10 You can’t set the scene through dialogue alone

Although dialogue can help establish the scene, it can’t do it all. Often writers try to, and end up with artificial-sounding lines such as ‘Hand me that glass from the mahogany table’. But prose is a medium of description as well as dialogue (unless you’re aiming for a deliberately abbreviated style). It’s an environment and you want the reader to experience your scenes with all their reading senses. Include the last rays of sun slanting over the roofs. The family unloading children and picnic hampers into a cluttered hallway. The tinkling of crockery as a meal is prepared.

3 nynsPsst…. all these points are discussed at greater length in the Nail Your Novel books.

Would you add any? What eye-opening tips have you been given by editors or beta readers?




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  1. #1 by Beth Honeycutt on August 7, 2016 - 7:06 pm

    Roz, thank you for tips that consistently hammer in those nails that help us perfect our craft. I return to an active voice when I write, as my first draft comes out in a passive voice. I try not to let that stop the flow as I write, yet I am aware of the power in the voice we give to each character. Thank you again for the tips!

  2. #3 by Kim Knight_Author (Romance/Suspense & Crime Fiction Writer) on August 7, 2016 - 8:01 pm

    Thank you for the great tips!

  3. #5 by jrhandleyblog on August 8, 2016 - 3:20 am

    Great tips, thanks for the article!!

  4. #7 by Keith Dixon on August 8, 2016 - 10:45 am

    The point about not creating a passive main character is interesting. I’m currently writing about someone who gets ‘drawn into’ a bad crowd, though he’s not a bad person himself. So trying to show him being sucked into their environment – passively – and then being an active player in other areas of his life, and later in the story, is an interesting technical challenge!

    • #8 by Roz Morris @Roz_Morris on August 8, 2016 - 12:29 pm

      Hi Keith! That’s a nice example. A quiet person might be pulled into trouble, as you say, but they then need to take some initiative. It sounds as though you’re well aware of the dangers. Have fun!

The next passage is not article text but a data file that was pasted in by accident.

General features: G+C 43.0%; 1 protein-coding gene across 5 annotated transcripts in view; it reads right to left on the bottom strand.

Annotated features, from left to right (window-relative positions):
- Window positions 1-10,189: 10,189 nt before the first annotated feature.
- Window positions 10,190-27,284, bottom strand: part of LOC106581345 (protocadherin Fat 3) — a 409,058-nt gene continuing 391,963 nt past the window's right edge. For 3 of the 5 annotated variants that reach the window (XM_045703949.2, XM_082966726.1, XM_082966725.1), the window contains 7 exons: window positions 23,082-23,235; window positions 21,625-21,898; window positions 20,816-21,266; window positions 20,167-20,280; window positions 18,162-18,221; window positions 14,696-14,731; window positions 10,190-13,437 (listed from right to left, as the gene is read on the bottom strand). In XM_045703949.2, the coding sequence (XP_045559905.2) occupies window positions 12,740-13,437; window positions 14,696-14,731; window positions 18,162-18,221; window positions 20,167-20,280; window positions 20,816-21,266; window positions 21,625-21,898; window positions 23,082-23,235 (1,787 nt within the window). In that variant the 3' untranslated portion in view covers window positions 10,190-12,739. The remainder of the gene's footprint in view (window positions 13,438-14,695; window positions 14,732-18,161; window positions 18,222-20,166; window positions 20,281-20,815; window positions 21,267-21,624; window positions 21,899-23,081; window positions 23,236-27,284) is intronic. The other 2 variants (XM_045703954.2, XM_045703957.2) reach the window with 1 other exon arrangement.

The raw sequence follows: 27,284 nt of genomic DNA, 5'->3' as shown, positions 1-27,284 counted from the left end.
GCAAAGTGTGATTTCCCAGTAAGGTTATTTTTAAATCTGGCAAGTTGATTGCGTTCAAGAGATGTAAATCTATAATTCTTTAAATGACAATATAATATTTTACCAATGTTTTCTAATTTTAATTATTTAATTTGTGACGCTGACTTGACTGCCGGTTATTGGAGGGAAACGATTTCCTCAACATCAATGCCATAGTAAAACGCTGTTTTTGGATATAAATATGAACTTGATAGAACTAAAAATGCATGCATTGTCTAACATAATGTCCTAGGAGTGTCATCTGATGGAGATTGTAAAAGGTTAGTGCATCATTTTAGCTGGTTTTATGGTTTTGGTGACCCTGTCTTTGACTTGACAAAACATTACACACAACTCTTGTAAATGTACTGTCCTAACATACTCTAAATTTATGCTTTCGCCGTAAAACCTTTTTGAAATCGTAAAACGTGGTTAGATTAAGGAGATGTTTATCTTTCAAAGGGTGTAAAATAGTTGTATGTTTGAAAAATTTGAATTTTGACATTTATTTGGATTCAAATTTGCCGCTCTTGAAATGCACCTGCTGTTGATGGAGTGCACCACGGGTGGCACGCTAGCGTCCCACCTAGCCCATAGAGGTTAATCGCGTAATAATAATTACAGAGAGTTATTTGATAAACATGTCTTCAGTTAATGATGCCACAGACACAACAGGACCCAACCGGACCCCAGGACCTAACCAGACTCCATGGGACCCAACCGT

5. #9 by Erzabet Bishop on August 8, 2016 - 11:54 am

    Reblogged this on erzabetbishop and commented:
    Some great advice.

  6. #11 by Carol Riggs on August 8, 2016 - 6:02 pm

    Super tips! I am running my WIP through the sieve of this info! 🙂

  7. #13 by Don Massenzio on August 8, 2016 - 8:01 pm

    Reblogged this on Don Massenzio's Blog.

  8. #14 by Dawn Ross on August 9, 2016 - 2:57 pm

    Since I do deep PoV, I tend not to describe my characters much. But you make an excellent point that I should at least try to convey their age. Great tips overall!

    • #15 by Roz Morris @Roz_Morris on August 10, 2016 - 7:14 pm

      Nice point, dawn – we don’t have to describe every toenail! But some details are more necessary than others.

  9. #16 by DRMarvello on August 9, 2016 - 10:06 pm

    Great tips. I don’t think I’d add any, but I’d expand on #7 regarding geographical locations.

    A writer friend of mine once told me that every location has its own personality. Perhaps that gestalt comes from a sum of the location’s unique characteristics. In any case, characters react to each location differently, based on their own history. Capturing the character’s reaction to a location (or individual elements of that location) is even better than describing the place in detail when it comes to helping readers get a feel for the story world.

    In a sense, prominent locations in the story world are characters themselves. Some visitors will love them and some will hate them. Knowing *why* characters feel the way they do helps us describe a location with adjectives that do more than state the facts. For example, you probably wouldn’t use the word “dingy” when describing a palace unless the palace is in a state of disrepair. I think filtering a description through the emotions of the character making the observations really adds depth to a scene.

    • #17 by Roz Morris @Roz_Morris on August 11, 2016 - 5:34 am

      Ooh, nice point about geographical locations, Daniel! And they’re more than just a physical space. They’re history. They can be like weather, full of associations and emotional effects.

  10. #18 by Loren Killdeer on August 12, 2016 - 5:44 pm

    Simply awesome blog and awesome tips. I’m just starting, or kind of starting, but I can swear that sometimes I’m all doubts and less expressing!

    Thanks a lot for the help with these advises!

  11. #20 by rajivbakshi on August 30, 2016 - 5:34 pm

    Great tips .